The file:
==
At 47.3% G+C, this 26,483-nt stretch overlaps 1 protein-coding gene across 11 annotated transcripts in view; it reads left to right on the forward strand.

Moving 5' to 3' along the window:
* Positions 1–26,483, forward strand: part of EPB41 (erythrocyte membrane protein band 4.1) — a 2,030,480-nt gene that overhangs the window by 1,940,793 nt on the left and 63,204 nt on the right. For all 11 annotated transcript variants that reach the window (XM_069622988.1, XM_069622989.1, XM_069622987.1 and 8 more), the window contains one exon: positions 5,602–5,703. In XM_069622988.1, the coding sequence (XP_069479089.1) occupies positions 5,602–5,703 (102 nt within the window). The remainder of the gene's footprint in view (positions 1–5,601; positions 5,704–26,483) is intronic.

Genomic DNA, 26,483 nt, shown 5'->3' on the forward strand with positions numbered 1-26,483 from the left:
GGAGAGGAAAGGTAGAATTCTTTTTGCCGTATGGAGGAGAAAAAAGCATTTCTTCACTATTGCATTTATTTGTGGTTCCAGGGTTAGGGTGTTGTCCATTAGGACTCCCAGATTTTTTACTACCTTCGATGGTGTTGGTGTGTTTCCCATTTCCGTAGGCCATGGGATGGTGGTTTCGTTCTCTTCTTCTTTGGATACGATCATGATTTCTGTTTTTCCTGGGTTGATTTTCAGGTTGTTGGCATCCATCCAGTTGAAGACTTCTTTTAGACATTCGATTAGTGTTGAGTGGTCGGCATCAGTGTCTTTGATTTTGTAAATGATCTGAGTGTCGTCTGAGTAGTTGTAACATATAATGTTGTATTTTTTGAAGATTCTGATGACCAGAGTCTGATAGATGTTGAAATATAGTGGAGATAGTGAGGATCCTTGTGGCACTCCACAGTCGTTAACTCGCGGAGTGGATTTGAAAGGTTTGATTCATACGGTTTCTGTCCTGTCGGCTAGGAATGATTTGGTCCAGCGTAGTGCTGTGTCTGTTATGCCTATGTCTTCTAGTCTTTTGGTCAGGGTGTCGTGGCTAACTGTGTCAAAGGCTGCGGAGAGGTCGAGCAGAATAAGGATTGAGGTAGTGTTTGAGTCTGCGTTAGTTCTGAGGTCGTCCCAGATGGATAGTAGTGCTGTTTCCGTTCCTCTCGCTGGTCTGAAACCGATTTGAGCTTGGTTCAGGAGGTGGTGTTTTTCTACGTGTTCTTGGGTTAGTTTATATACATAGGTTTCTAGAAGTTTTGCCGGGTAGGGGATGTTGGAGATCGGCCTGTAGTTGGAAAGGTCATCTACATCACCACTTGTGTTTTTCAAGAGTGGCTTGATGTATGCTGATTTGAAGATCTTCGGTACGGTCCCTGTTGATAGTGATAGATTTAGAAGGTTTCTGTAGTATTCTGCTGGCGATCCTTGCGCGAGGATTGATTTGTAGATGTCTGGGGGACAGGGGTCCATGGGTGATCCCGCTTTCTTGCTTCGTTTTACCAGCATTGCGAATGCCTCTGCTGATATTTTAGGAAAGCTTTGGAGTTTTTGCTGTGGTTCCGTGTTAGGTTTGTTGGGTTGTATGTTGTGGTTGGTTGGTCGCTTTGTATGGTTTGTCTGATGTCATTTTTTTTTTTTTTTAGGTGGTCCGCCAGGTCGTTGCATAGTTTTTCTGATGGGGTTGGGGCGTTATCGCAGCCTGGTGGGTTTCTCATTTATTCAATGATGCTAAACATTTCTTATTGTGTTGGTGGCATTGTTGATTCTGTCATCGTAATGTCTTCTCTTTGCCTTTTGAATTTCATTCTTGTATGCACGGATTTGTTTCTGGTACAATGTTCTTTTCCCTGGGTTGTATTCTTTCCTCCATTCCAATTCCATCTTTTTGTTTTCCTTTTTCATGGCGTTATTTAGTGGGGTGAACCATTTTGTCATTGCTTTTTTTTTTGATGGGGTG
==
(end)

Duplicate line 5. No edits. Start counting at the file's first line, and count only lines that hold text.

GGAGAGGAAAGGTAGAATTCTTTTTGCCGTATGGAGGAGAAAAAAGCATTTCTTCACTATTGCATTTATTTGTGGTTCCAGGGTTAGGGTGTTGTCCATTAGGACTCCCAGATTTTTTACTACCTTCGATGGTGTTGGTGTGTTTCCCATTTCCGTAGGCCATGGGATGGTGGTTTCGTTCTCTTCTTCTTTGGATACGATCATGATTTCTGTTTTTCCTGGGTTGATTTTCAGGTTGTTGGCATCCATCCAGTTGAAGACTTCTTTTAGACATTCGATTAGTGTTGAGTGGTCGGCATCAGTGTCTTTGATTTTGTAAATGATCTGAGTGTCGTCTGAGTAGTTGTAACATATAATGTTGTATTTTTTGAAGATTCTGATGACCAGAGTCTGATAGATGTTGAAATATAGTGGAGATAGTGAGGATCCTTGTGGCACTCCACAGTCGTTAACTCGCGGAGTGGATTTGAAAGGTTTGATTCATACGGTTTCTGTCCTGTCGGCTAGGAATGATTTGGTCCAGCGTAGTGCTGTGTCTGTTATGCCTATGTCTTCTAGTCTTTTGGTCAGGGTGTCGTGGCTAACTGTGTCAAAGGCTGCGGAGAGGTCGAGCAGAATAAGGATTGAGGTAGTGTTTGAGTCTGCGTTAGTTCTGAGGTCGTCCCAGATGGATAGTAGTGCTGTTTCCGTTCCTCTCGCTGGTCTGAAACCGATTTGAGCTTGGTTCAGGAGGTGGTGTTTTTCTACGTGTTCTTGGGTTAGTTTATATACATAGGTTTCTAGAAGTTTTGCCGGGTAGGGGATGTTGGAGATCGGCCTGTAGTTGGAAAGGTCATCTACATCACCACTTGTGTTTTTCAAGAGTGGCTTGATGTATGCTGATTTGAAGATCTTCGGTACGGTCCCTGTTGATAGTGATAGATTTAGAAGGTTTCTGTAGTATTCTGCTGGCGATCCTTGCGCGAGGATTGATTTGTAGATGTCTGGGGGACAGGGGTCCATGGGTGATCCCGCTTTCTTGCTTCGTTTTACCAGCATTGCGAATGCCTCTGCTGATATTTTAGGAAAGCTTTGGAGTTTTTGCTGTGGTTCCGTGTTAGGTTTGTTGGGTTGTATGTTGTGGTTGGTTGGTCGCTTTGTATGGTTTGTCTGATGTCATTTTTTTTTTTTTTTAGGTGGTCCGCCAGGTCGTTGCATAGTTTTTCTGATGGGGTTGGGGCGTTATCGCAGCCTGGTGGGTTTCTCATTTATTCAATGATGCTAAACATTTCTTATTGTGTTGGTGGCATTGTTGATTCTGTCATCGTAATGTCTTCTCTTTGCCTTTTGAATTTCATTCTTGTATGCACGGATTTGTTTCTGGTACAATGTTCTTTTCCCTGGGTTGTATTCTTTCCTCCATTCCAATTCCATCTTTTTGTTTTCCTTTTTCATGGCGTTATTTAGTGGGGTGAACCATTTTGTCATTGCTTTTTTTTTTGATGGGGTG